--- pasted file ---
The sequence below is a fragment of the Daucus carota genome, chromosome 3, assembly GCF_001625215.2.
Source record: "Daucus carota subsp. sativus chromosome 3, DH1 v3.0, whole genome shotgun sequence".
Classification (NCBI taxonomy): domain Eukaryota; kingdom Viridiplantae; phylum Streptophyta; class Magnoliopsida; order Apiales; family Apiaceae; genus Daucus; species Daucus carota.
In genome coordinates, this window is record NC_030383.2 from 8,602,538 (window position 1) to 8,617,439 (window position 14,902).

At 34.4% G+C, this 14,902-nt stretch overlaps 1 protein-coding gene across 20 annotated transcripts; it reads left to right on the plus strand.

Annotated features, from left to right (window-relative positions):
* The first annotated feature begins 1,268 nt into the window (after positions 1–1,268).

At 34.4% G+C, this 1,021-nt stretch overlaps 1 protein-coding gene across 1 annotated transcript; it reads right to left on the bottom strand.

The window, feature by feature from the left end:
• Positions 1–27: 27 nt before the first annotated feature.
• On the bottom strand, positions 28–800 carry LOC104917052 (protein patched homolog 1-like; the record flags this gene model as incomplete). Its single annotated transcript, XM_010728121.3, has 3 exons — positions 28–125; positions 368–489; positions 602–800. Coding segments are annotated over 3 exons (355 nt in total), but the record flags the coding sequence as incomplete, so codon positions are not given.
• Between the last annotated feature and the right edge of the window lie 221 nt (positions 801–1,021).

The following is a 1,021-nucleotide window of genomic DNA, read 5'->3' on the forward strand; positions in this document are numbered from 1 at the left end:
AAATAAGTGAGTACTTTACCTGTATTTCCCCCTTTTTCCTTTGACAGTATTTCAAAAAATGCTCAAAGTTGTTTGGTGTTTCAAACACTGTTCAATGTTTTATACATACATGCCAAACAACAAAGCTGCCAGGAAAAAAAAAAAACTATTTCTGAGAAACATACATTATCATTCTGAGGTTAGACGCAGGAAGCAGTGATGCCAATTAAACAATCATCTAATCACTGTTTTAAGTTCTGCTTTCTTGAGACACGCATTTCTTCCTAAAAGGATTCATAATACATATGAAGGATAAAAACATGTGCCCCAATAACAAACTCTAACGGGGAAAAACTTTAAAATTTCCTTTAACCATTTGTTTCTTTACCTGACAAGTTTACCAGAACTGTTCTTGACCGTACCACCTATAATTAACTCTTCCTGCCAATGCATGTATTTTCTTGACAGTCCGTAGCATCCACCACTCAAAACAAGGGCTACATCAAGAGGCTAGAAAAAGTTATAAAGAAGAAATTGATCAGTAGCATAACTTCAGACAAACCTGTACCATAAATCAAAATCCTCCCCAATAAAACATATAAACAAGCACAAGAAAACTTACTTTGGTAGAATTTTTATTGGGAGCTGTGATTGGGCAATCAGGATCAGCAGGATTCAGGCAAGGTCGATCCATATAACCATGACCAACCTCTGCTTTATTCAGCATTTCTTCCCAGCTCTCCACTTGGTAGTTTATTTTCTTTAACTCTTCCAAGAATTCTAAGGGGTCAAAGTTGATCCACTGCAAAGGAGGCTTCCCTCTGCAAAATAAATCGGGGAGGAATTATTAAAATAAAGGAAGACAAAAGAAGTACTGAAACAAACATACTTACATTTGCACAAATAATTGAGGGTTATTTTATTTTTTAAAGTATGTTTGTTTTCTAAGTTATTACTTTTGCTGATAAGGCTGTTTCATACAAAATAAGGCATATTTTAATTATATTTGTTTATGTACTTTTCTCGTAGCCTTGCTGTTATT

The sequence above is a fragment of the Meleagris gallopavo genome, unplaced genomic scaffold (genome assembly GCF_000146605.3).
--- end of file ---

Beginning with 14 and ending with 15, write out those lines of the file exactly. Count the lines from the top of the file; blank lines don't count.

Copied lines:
AAATAAGTGAGTACTTTACCTGTATTTCCCCCTTTTTCCTTTGACAGTATTTCAAAAAATGCTCAAAGTTGTTTGGTGTTTCAAACACTGTTCAATGTTTTATACATACATGCCAAACAACAAAGCTGCCAGGAAAAAAAAAAAACTATTTCTGAGAAACATACATTATCATTCTGAGGTTAGACGCAGGAAGCAGTGATGCCAATTAAACAATCATCTAATCACTGTTTTAAGTTCTGCTTTCTTGAGACACGCATTTCTTCCTAAAAGGATTCATAATACATATGAAGGATAAAAACATGTGCCCCAATAACAAACTCTAACGGGGAAAAACTTTAAAATTTCCTTTAACCATTTGTTTCTTTACCTGACAAGTTTACCAGAACTGTTCTTGACCGTACCACCTATAATTAACTCTTCCTGCCAATGCATGTATTTTCTTGACAGTCCGTAGCATCCACCACTCAAAACAAGGGCTACATCAAGAGGCTAGAAAAAGTTATAAAGAAGAAATTGATCAGTAGCATAACTTCAGACAAACCTGTACCATAAATCAAAATCCTCCCCAATAAAACATATAAACAAGCACAAGAAAACTTACTTTGGTAGAATTTTTATTGGGAGCTGTGATTGGGCAATCAGGATCAGCAGGATTCAGGCAAGGTCGATCCATATAACCATGACCAACCTCTGCTTTATTCAGCATTTCTTCCCAGCTCTCCACTTGGTAGTTTATTTTCTTTAACTCTTCCAAGAATTCTAAGGGGTCAAAGTTGATCCACTGCAAAGGAGGCTTCCCTCTGCAAAATAAATCGGGGAGGAATTATTAAAATAAAGGAAGACAAAAGAAGTACTGAAACAAACATACTTACATTTGCACAAATAATTGAGGGTTATTTTATTTTTTAAAGTATGTTTGTTTTCTAAGTTATTACTTTTGCTGATAAGGCTGTTTCATACAAAATAAGGCATATTTTAATTATATTTGTTTATGTACTTTTCTCGTAGCCTTGCTGTTATT

The sequence above is a fragment of the Meleagris gallopavo genome, unplaced genomic scaffold (genome assembly GCF_000146605.3).